Doctors' instructions can be confusing: strategies to ensure you've got it right
Post on 04-Sep-2016
Doctors Instructions CanBe Confusing: Strategies toEnsure Youve Got It RightBy Jan Tippett, RN, AE-C
Jan Tippett, RN, AE-C, is a certified asthma educa-tor and practices in Sacramento, Calif. She is amember of the American Academy of Allergy,Asthma, and Immunology.
Recently I was explaining a patients care planto her. The patient looked at me, smiled, and said,Thank you for writing down my instructions.Now I can just listen and watch as you demon-strate my medications without being distractedtrying to remember everything you say. She con-tinued: You know, my body looks good for 75,but my mind cant remember as well as it did.
Such feelings, though seldom verbalized bypatients, are true regardless of a patients age. Studiesconducted among members of all age groups showthat only a small percentage of what is taught duringa training session is remembered over the long term.Asthma care plans can be complex, and somepatients have more than 1 disease, necessitatingseparate treatment plans from various health careproviders. Providers may also use medical languagethat is hard for a nonmedical person to understand.
Here are some strategies to help you get themost from your health care providers instructions: When seeing your health care provider, bring a
written list of all current medications, includ-ing the dosages you take regularly or on an as-needed basis. Include all medications, evensuch things as eye drops, inhalers, and pre-scription skin creams. Also include all over-the-counter medications, supplements, vita-mins, and herbal products. This will help yourprovider make the best recommendations foryou. It will also help ensure that the medica-tions he or she prescribes do not cause adversereactions when taken with any of your othermedications. Update this list for each visit.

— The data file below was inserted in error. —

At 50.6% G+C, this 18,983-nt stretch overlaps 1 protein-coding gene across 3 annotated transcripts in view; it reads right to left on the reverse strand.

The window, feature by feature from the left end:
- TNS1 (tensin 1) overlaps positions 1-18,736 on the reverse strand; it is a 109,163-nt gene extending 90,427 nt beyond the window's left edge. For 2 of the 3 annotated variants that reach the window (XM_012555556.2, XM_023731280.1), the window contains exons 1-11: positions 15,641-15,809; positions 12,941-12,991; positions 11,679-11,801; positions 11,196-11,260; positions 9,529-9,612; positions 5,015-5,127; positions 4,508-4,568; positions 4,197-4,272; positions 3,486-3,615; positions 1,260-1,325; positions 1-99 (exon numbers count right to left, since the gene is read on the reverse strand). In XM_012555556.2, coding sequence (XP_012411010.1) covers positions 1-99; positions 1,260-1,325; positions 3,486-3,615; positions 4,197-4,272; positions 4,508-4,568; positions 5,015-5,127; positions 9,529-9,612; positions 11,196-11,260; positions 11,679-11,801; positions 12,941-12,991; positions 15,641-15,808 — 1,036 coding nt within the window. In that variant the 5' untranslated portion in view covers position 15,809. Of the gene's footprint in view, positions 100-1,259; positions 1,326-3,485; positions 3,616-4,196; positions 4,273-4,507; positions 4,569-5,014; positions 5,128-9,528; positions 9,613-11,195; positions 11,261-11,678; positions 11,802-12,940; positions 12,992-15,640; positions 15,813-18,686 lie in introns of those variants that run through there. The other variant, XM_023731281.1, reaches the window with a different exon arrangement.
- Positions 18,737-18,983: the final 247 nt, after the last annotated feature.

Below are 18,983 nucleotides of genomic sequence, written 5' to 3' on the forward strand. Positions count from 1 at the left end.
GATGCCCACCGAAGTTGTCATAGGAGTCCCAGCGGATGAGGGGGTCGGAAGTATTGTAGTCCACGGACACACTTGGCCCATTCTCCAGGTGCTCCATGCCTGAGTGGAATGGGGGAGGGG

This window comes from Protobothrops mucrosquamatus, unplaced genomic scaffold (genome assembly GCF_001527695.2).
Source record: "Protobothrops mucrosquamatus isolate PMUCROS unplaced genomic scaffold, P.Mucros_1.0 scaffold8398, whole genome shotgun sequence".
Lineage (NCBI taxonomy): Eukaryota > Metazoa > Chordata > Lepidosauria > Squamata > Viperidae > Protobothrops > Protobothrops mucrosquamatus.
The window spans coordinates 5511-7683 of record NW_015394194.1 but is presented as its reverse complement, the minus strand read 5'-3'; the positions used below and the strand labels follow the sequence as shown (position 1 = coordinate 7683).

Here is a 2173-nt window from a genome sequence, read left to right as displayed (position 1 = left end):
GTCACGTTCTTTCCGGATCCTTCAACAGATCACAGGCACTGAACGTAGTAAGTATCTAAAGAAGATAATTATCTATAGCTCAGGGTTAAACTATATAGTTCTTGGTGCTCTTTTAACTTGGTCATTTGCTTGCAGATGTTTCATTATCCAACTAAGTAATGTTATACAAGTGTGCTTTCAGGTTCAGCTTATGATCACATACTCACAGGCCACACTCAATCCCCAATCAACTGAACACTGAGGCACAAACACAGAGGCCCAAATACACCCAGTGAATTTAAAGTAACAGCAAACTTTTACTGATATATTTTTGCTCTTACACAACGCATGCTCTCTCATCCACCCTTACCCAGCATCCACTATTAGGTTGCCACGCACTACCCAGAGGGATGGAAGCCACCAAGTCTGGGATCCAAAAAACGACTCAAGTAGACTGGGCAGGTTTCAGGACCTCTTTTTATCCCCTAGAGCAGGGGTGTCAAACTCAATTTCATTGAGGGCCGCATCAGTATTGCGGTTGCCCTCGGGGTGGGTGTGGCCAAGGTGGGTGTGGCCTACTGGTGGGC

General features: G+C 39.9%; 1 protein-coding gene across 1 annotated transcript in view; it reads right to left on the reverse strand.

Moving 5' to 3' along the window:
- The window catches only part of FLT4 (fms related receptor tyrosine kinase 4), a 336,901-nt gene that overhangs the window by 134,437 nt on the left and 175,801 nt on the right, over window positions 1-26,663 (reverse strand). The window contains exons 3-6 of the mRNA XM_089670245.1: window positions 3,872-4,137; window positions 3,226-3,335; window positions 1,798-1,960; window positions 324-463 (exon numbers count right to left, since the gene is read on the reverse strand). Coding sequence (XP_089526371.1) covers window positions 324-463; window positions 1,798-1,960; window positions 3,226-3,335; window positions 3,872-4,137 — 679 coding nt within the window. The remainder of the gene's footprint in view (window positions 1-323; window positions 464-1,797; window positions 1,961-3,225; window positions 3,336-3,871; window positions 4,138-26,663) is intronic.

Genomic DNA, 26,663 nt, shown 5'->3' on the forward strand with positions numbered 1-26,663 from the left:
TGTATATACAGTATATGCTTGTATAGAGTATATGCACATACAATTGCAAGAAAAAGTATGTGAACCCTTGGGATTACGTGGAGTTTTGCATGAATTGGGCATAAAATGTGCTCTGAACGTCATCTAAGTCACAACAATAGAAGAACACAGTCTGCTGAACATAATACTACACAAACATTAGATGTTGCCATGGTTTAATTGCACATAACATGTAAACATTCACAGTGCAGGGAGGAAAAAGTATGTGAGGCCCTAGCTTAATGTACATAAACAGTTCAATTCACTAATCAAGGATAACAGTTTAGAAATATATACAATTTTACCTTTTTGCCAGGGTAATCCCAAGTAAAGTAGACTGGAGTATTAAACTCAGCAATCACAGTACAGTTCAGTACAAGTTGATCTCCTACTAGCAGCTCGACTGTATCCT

Bring your asthma medications to yourappointment. This will be helpful if your asth-ma educator asks you to demonstrate yourinhaler technique.
Provide a written list of any changes in yourhealth since your last visit.
Memorize the names of your medications and
make sure you understand how each medicationworks. Ask your health care provider to writedown how each medication is to be used andhow it helps you. For example, inhaled cortico-steroids help reduce airway inflammation(swelling) and are called long-term con-trollers. They should be used daily, even if youare feeling well and have no symptoms.
Ask your health care provider to demonstratethe use of a newly prescribed device andrequest a repeat self-demonstration under hisor her supervision.
Let your health care provider know if you arehaving difficulty with your treatment regimen.For example, if it is difficult to manipulateyour inhaler on days when your arthritis flaresup, your provider might switch your medica-tion to a more user-friendly device.
Learn how to tell when your inhaler is readyfor a refill. Does your prescribed device have acounter, or will you need to count doses to besure you have medication left in your inhaler?
A chronic disease such as asthma requires fol-low-up care. Ask your health care providerwhen follow-up care should be scheduled.
Ask your provider for a written emergency-careplan that tells you what to do in case of anacute asthma flare-up.
If you do not understand your treatment plan,do not be afraid to ask for clarification.
Let your health care provider know if you arehaving difficulty affording your medication.Perhaps the provider can supply medication sam-ples or prescribe a less expensive medication. Heor she may also be able to direct you to otherresources to help you pay for your prescriptions.
Ask your health care provider for a writtencopy of your care plan and date it. Keep yourcare plans in order, in a central place such as anotebook, for easy access.
Reprint orders: Elsevier, Inc., 11830 Westline Industrial Dr.,St. Louis, MO 63146-3318; phone 314-453-4350.doi:10.1016/j.asthmamag.2004.06.003
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Doctors' Instructions Can Be Confusing: Strategies to Ensure You've Got It Right